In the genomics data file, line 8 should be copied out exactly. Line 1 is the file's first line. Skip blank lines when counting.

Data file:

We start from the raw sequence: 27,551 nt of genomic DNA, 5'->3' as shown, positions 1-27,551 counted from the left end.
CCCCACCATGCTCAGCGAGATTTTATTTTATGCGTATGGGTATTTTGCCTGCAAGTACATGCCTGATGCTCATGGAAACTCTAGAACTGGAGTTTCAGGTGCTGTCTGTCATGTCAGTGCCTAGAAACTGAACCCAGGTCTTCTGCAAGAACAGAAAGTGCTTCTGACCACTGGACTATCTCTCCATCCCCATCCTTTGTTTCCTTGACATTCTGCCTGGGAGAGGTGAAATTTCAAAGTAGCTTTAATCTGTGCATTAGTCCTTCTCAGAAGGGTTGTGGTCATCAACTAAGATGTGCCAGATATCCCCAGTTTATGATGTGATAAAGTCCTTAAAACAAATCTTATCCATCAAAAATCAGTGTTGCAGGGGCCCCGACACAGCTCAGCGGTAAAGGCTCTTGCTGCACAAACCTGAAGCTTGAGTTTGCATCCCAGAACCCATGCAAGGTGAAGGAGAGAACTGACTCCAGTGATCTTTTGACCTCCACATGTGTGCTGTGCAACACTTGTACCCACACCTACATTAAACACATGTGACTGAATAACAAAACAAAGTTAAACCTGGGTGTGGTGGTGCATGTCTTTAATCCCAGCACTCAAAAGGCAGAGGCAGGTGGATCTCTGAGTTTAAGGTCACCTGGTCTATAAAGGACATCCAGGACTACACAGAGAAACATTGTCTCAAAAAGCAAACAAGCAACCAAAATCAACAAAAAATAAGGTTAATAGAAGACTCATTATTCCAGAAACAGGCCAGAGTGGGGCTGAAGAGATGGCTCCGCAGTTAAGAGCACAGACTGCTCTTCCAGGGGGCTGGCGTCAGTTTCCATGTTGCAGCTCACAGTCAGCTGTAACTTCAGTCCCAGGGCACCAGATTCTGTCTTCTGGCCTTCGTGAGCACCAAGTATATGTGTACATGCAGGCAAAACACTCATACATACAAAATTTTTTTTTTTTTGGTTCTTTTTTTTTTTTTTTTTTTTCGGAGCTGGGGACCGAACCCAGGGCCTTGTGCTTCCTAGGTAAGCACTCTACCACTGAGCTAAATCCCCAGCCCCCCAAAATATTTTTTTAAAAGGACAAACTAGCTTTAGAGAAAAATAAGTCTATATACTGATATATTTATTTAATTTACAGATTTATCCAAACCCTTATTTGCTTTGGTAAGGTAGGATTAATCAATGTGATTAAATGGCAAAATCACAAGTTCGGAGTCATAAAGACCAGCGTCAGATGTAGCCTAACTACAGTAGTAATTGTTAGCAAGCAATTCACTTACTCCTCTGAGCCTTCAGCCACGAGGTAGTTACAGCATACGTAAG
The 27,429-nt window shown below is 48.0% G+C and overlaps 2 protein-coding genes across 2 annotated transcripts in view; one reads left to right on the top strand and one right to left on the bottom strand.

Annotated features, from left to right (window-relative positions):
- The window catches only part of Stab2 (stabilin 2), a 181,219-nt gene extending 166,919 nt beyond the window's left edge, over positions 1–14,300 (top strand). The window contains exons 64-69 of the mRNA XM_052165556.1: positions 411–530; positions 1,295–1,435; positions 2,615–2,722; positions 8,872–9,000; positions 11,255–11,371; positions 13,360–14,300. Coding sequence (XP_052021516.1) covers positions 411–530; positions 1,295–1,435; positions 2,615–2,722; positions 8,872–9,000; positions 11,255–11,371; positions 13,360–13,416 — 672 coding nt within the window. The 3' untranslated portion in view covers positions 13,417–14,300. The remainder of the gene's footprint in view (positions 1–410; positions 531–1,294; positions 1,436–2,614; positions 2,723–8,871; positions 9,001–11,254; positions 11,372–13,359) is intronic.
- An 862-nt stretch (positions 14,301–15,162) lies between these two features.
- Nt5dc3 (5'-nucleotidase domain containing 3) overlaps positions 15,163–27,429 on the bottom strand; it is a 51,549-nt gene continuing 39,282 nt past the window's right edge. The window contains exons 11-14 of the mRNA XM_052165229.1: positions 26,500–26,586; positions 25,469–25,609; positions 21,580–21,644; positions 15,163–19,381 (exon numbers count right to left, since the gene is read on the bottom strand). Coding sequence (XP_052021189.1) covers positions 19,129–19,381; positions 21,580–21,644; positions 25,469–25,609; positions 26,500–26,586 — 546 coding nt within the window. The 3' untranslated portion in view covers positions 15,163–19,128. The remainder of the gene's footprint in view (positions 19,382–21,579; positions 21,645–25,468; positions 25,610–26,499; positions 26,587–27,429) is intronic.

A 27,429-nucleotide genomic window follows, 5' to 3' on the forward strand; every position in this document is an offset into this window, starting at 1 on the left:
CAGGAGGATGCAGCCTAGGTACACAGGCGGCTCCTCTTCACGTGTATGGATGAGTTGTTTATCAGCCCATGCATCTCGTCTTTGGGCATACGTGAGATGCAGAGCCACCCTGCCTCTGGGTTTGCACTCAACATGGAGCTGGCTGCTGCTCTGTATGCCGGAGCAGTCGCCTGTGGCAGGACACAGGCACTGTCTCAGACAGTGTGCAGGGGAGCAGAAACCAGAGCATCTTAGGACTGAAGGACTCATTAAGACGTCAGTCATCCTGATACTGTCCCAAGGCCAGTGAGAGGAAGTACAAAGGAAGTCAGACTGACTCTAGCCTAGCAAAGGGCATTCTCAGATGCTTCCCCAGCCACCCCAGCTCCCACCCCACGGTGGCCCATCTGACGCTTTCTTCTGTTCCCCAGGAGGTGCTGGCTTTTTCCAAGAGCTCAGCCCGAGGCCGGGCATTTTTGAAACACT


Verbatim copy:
A 27,429-nucleotide genomic window follows, 5' to 3' on the forward strand; every position in this document is an offset into this window, starting at 1 on the left: